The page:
What seems to be accepted is that only one will find a home in the living room, and whichever one it is will benefit Corning equally. As I mentioned earlier, the sluggish global T.V. market hasn't been good for GLW's stock in previous years, and this trend can be linked to the global recession that started in 2008 and 2009. The recovery has been delayed in the television space, as no great technological breakthrough has been seen for some time. It appears that this is all about to change.

Whether it's the curved screen TVs being displayed by Samsung who win out, or the creative 3d technologies, you can be sure that GLW will have its hand heavily in both. Skeptics to the curved screen televisions think that it is 3d who will win instead of curved screens, because the curved screens are harder for the customer to get used to. Of course, I have no idea if they are right or wrong, but let's run with that assumption for a little bit. The itvc.org (International Television Expert Group) believes that over 20 million TV homes will have 3d technology by 2015. Here's how they see the predicted breakdown:

Source: itvc.org

Those numbers would still only infiltrate 1.6% of the homes in North America, leaving incredible opportunities for growth. Analysts pinpoint opportunities such as the World Cup and other key factors such a push from broadcasters and pay TV platforms as key catalysts for this expected growth. The new technology represents opportunities not only for the manufacturers but also for the content creators, which will drive up the growth even further in a sort of compounding fashion. The new and the unknown in this space leaves vast opportunities for wealth in many aspects.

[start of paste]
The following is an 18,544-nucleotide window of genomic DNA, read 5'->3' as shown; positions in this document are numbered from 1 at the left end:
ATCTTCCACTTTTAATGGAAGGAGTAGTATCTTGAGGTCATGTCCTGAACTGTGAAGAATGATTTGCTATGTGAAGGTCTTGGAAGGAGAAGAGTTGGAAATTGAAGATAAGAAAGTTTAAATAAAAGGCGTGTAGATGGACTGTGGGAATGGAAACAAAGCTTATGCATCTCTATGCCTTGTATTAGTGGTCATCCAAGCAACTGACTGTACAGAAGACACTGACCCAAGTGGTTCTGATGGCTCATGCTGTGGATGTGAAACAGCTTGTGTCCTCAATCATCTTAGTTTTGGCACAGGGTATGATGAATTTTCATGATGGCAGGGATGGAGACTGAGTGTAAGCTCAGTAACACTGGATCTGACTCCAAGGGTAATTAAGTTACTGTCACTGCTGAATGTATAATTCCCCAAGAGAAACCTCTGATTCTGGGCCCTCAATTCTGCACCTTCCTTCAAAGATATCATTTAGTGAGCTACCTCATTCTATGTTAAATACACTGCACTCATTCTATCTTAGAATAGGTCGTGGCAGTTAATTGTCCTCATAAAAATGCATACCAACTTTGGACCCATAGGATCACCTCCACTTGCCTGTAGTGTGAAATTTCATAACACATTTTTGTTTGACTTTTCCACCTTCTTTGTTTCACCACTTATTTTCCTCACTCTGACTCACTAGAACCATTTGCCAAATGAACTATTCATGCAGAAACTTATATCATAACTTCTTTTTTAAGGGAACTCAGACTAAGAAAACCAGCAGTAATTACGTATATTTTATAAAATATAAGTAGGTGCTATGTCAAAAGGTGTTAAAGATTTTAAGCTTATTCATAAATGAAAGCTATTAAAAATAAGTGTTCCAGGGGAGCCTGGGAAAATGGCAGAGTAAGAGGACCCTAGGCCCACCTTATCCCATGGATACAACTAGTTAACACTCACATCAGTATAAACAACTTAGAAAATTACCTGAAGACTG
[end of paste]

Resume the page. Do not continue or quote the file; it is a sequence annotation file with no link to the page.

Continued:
However, this trend doesn't even cover the biggest force of CES 2014. It gets better for Corning's display technologies segment again... there is big excitement and anticipation for the new 4k televisions.

The picture on these 4k televisions is absolutely phenomenal. 1080p will soon be obsolete with the introduction of this new technology. The 4k products stole the show for the television market, and many of the possibilities explained above with the 3d televisions is also relevant for 4k. New content needs to be made and distributed. Platforms will have to adapt to the changes and more bandwidth will be needed. The impact of this new technology will be a much needed jolt to the technology sector as more of these products will be innovated and produced.

Netflix (NASDAQ:NFLX) has already capitalized on this trend and made a performance at CES 2014 with the new 4k technology. You can imagine the improvements that need to be made to internet speeds and other similar technologies in order to support the push towards 4k televisions. The technology will continue to get better, as it always does, and as these new products grab the excitement of consumers it will mean big profits for the display technologies segment of GLW.

A great quote about the 4k technology goes like this:

"If the transition from SD to HD felt like having scales removed from your eyes, this step up is akin to having them temporarily removed and given a thorough polish."